Amy Chua does not want to raise a “soft, entitled child.” She expects, and demands excellence. And she gets it, dammit! Her daughters are A+ students, and accomplished musicians (the oldest played the piano at Carnegie Hall when she was 14). The corner stones of the Tiger Mother’s method are : respect for older people and authority, practice, practice, practice, endless drilling, and, yes, quite a lot of bullying, threatening, and absolute control over the children. It’s not pretty every day, for sure.

Overall, her strength lies in her conviction, her consistent behavior, and her superhuman energy. Here we have a Yale Law professor with a busy career that involves lectures, teaching, writing books, and also some cross-country traveling, who still finds the time to not only take her children to all their instrument lessons, but also to hunt down the best private tutors around, to read books about violin techniques, and to spend up to five hours a day making them practice after their homework. She’s everywhere, hawk-like, ready to even cash in her pension fund in order to buy a great violin for her child. Does the family take trips to Europe in the summer ? She finds pianos for her older daughter, and there is no going out of the hotel room before the little one has practiced her violin. It reminded me of a time when my father took me every morning to the church in my aunt’s neighborhood in Spain, and I would practice on the harmonium, sitting on his lap so he could push the pedals that my legs, too short, coudn’t reach. When that was out of the way, we went to the beach.

Yes, Chua’s methods favor result and achievement over self-esteem. But she’s quick to point out that two children who receive an ovation at the end of a concert hall performance can only experience a great boost in their confidence…

I loved this book because it spoke to me in ways I could relate to, but not only. Today’s “Western” parents need voices like Amy Chua’s to counterbalance all the others (and the million and one books out there – and I’ll admit to having read a lot of them)  singing a guilt-inducing chorus that confuses and leaves us/me, feeling utterly inadequate, anxious, and confused… and isn’t that the worse thing for our children to witness… It doesn’t mean I agree with everything she says or does. Actually, by the end of the book, not even Amy Chua is sure to agree with everything she’s said or done. But by sharing her extreme child-rearing methods, she provides the kind of weight needed to tip the balance back towards a parenting approach that respects the child, but still expects them to understand their responsibilities toward their parents, and toward themselves. It’s Amy Chua’s excessive controlling and authoritarian ways vs. the equally excessive, and dangerously generalized leniency that has given kids King’s status within the family, often turning them into self-absorbed, self-satisfied tyrants, something that doesn’t even make them happy. Now, can we find a middle ground?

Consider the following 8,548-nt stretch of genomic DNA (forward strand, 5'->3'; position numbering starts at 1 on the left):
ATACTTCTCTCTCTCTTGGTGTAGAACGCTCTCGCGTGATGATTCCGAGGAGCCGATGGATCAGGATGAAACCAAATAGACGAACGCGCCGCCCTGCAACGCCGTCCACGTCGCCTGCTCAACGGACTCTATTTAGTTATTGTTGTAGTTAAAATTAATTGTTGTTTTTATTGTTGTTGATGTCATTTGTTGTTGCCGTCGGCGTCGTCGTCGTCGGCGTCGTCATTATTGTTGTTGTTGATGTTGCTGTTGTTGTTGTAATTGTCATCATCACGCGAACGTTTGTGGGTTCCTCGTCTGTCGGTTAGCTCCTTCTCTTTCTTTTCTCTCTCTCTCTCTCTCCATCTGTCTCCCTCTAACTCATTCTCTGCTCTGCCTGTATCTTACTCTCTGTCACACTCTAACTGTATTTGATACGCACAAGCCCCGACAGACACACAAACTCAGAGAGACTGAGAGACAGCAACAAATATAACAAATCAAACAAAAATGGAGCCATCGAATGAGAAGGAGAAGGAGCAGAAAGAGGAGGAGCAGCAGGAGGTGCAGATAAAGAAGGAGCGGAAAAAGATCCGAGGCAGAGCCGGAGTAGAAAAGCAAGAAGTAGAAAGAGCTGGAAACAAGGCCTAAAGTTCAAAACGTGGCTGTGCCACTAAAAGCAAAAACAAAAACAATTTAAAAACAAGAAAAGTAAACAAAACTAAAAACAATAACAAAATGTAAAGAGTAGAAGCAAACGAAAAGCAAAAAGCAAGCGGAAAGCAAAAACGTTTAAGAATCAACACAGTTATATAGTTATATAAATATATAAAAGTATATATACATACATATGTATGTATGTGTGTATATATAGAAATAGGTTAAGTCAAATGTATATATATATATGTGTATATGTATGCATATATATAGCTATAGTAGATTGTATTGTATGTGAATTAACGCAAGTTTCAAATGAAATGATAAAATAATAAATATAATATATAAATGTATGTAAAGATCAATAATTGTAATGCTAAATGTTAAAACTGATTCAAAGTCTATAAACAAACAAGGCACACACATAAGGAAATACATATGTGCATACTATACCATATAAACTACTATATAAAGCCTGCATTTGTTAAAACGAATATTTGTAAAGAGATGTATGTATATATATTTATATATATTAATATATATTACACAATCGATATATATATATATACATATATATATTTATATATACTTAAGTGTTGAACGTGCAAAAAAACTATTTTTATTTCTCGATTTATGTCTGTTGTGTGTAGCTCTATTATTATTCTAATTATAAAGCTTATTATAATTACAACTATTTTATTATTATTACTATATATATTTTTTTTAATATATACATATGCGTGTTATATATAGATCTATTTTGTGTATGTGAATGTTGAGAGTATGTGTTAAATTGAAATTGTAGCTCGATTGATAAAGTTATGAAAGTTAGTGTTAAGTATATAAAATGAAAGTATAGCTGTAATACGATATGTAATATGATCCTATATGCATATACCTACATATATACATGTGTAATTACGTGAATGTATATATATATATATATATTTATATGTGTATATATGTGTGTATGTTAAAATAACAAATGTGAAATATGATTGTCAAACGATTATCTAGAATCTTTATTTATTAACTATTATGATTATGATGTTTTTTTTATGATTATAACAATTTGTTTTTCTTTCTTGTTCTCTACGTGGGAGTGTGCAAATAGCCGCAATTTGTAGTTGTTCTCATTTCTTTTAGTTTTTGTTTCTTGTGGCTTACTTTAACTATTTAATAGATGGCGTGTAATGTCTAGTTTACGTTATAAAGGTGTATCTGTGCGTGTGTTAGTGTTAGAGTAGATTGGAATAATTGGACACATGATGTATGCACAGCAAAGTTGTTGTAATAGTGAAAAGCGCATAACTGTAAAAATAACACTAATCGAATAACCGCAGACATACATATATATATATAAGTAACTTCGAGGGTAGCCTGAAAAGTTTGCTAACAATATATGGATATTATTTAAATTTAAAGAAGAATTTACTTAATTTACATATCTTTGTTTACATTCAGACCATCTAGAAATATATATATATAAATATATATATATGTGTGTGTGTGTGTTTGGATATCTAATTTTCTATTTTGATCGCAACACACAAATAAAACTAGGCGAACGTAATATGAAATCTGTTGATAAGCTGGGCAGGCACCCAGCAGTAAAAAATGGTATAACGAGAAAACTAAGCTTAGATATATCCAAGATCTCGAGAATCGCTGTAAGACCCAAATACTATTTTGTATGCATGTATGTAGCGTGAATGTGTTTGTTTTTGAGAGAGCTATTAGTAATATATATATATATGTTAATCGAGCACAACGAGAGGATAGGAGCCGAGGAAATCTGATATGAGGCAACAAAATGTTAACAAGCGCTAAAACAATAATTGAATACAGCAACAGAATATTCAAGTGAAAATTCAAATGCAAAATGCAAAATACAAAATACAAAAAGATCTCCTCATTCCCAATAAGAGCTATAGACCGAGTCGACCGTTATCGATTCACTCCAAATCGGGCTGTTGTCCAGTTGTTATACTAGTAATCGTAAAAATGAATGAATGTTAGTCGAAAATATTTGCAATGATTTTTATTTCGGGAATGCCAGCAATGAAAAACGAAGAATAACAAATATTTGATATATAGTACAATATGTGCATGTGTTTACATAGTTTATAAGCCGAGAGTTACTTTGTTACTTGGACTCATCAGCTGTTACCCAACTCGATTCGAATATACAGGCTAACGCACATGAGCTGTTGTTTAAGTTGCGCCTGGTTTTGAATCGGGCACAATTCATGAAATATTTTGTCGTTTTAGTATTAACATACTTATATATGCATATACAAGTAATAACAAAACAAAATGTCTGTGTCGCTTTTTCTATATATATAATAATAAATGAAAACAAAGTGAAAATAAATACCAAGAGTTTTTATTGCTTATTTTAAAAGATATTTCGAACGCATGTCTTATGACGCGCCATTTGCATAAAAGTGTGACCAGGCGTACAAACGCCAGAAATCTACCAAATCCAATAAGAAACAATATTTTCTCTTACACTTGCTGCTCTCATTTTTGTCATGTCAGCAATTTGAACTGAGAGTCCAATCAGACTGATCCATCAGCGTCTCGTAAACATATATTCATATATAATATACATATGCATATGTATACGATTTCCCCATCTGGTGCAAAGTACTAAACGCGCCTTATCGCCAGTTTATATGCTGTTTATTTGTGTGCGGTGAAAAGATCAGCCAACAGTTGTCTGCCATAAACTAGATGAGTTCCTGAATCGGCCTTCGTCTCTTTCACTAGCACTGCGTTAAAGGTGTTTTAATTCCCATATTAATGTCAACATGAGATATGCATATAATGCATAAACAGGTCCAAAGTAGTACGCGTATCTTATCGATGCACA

I also found Amy Chua to be brave, and profoundly human in spite of all her brashness and boasting. She does not shy away from presenting herself under a less than flattering light (even the pictures chosen to illustrate some chapter headings, like the one where she stands over her young daughter practicing her violin, with her arms crossed, the score taped to a TV screen, seem to beg us not to like her.) Yes, she is strong, she is all-powerful, she’s unstoppable… And no, she doesn’t allow doubt or guilt to trouble her resolve. That is, until she hits the brick wall of her youngest daughter’s extraordinary willpower and personality. Lulu has balked at her mother’s ways before, but this time, it’s for good. The scene at the Red Square café in Moscow moved me to tears, because I could feel this mother’s pain and despair as she sees the edifice she’s painstakingly constructed crumble before her very eyes. Maybe she brought it upon herself. She’s refused to see that her pushy ways can no longer work with that particular child, not if she wants to keep her love. At 13, Lulu is strong enough to say “no more.” When Chua understands that, she steps back and admits her defeat. But is it really a defeat ? Lulu loves the violin. She is a stellar student, an accomplished musician, and she wants to continue playing her violin. OK, so she may sport some emotional scars. Who doesn’t ? But what she’s learned cannot be unlearned. And Lulu will apply that focus, determination and ambition when she decides to play tennis. Who can insist, therefore, that Amy Chua was all wrong, all along ?